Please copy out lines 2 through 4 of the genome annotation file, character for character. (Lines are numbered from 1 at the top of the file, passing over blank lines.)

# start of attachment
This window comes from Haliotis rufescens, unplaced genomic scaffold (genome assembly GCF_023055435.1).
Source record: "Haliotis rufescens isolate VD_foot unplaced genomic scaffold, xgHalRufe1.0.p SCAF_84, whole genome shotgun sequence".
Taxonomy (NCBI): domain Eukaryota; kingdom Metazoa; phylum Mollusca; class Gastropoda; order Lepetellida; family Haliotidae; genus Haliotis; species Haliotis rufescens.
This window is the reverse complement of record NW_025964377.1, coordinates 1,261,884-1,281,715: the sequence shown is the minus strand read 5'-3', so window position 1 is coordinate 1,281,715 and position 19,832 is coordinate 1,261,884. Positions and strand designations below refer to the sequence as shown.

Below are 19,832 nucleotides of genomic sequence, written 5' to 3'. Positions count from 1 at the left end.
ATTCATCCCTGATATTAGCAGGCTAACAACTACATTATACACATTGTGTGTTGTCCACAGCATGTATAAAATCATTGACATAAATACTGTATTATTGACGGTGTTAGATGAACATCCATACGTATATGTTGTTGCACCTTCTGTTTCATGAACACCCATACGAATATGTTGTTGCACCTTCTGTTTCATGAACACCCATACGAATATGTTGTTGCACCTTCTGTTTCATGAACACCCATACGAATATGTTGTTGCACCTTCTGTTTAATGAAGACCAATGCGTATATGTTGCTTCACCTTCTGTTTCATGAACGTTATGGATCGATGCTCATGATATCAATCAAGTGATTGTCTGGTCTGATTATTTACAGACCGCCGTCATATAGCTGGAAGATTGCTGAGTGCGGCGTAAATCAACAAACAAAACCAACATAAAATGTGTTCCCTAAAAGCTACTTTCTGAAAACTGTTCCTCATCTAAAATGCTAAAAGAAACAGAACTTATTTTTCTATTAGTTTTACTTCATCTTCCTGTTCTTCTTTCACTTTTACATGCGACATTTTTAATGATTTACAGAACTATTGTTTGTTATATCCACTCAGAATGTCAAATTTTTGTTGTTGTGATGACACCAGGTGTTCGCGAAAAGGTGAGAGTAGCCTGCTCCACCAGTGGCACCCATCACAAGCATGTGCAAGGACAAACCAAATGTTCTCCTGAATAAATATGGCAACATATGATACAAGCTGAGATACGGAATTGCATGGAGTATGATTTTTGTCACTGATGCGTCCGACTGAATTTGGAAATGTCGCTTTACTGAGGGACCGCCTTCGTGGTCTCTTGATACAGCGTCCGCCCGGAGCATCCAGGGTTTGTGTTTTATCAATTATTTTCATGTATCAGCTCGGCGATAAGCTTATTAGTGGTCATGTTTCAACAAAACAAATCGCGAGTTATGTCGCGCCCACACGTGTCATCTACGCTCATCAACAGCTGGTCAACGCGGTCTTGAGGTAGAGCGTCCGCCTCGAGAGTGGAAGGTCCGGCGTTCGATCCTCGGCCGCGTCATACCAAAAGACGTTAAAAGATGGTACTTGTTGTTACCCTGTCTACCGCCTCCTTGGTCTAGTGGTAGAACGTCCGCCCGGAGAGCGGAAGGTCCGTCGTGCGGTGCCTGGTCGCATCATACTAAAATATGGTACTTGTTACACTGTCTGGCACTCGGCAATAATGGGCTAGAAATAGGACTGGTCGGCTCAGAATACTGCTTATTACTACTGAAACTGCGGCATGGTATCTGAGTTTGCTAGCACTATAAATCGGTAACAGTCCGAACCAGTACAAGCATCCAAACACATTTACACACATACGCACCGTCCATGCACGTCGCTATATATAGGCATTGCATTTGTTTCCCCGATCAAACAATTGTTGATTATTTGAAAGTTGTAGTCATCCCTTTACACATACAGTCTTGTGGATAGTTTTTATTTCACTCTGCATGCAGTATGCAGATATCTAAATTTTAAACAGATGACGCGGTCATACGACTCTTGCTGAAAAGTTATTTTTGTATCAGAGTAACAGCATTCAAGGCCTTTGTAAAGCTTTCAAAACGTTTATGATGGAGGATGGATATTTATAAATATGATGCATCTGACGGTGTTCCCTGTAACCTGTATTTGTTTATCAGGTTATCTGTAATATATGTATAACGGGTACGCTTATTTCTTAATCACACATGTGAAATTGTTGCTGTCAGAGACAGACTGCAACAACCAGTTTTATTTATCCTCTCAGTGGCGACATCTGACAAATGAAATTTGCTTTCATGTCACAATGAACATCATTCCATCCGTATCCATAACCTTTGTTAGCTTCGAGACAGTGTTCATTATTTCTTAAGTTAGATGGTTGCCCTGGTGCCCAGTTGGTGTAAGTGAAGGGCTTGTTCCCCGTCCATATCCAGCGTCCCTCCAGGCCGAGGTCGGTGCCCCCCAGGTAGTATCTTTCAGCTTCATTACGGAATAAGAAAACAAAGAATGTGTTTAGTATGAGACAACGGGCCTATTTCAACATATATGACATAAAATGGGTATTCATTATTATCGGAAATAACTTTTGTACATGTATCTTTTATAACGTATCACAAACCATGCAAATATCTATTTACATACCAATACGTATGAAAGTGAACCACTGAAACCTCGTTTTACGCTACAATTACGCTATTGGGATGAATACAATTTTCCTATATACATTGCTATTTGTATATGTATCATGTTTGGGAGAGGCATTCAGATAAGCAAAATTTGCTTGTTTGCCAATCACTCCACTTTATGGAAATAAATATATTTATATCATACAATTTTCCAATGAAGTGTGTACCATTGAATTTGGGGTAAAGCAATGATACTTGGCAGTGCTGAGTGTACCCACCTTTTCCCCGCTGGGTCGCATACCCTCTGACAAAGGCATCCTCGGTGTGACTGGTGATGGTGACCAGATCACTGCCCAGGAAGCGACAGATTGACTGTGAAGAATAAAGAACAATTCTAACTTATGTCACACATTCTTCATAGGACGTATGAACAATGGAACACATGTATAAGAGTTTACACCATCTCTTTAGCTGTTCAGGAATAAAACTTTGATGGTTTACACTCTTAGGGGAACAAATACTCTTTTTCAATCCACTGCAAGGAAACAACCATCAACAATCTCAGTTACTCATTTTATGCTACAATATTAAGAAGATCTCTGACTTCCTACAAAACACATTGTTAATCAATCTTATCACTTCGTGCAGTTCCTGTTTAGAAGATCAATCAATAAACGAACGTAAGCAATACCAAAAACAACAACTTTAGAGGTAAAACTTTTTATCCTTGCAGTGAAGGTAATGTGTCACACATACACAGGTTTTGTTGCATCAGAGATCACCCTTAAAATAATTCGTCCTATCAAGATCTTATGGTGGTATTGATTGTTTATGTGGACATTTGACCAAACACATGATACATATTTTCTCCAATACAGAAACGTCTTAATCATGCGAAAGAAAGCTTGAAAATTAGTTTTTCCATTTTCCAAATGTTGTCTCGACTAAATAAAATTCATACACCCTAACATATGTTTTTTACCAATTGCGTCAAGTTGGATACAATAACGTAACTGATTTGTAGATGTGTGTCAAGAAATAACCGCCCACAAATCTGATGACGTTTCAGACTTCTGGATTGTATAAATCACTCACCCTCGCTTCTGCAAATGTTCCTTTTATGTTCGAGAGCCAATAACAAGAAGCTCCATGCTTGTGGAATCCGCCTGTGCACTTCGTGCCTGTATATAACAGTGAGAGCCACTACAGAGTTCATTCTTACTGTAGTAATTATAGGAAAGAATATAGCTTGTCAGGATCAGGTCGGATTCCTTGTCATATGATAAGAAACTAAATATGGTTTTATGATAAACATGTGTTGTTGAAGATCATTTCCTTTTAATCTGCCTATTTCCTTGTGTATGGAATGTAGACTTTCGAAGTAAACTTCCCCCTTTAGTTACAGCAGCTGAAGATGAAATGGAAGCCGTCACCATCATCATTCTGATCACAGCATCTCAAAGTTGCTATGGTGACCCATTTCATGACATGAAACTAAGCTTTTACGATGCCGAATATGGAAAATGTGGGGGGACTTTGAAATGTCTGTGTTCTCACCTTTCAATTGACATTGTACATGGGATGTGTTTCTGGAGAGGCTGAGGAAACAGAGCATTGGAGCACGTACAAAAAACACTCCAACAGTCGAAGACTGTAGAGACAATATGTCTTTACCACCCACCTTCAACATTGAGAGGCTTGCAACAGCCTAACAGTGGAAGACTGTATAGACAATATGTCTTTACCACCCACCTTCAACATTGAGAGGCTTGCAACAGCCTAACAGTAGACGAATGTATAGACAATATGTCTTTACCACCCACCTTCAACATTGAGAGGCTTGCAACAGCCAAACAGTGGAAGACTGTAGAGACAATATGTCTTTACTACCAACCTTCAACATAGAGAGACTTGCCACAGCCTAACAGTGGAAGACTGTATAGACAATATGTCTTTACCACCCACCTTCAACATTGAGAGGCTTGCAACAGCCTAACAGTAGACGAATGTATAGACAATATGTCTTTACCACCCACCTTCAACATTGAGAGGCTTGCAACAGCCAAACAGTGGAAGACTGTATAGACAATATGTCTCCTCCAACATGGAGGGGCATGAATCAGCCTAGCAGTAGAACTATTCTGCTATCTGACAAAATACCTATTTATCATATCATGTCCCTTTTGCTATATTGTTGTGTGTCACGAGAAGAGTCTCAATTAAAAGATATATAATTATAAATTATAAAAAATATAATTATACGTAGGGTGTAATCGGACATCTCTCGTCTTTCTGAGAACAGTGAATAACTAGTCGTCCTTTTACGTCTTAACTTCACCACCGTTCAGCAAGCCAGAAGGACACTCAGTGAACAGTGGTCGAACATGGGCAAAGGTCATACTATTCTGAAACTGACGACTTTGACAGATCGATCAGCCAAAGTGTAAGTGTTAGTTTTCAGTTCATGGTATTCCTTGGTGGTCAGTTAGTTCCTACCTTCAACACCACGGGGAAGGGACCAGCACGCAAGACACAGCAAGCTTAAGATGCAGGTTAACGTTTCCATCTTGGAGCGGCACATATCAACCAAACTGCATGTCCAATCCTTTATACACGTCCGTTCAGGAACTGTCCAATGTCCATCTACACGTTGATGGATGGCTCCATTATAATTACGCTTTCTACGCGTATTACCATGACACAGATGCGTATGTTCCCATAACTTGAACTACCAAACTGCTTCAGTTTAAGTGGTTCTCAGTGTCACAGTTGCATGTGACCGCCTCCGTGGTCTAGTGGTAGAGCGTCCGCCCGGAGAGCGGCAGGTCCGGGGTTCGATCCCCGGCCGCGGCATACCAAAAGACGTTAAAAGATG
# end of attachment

Source record: "Haliotis rufescens isolate VD_foot unplaced genomic scaffold, xgHalRufe1.0.p SCAF_84, whole genome shotgun sequence".
Taxonomy (NCBI): domain Eukaryota; kingdom Metazoa; phylum Mollusca; class Gastropoda; order Lepetellida; family Haliotidae; genus Haliotis; species Haliotis rufescens.
This window is the reverse complement of record NW_025964377.1, coordinates 1,261,884-1,281,715: the sequence shown is the minus strand read 5'-3', so window position 1 is coordinate 1,281,715 and position 19,832 is coordinate 1,261,884. Positions and strand designations below refer to the sequence as shown.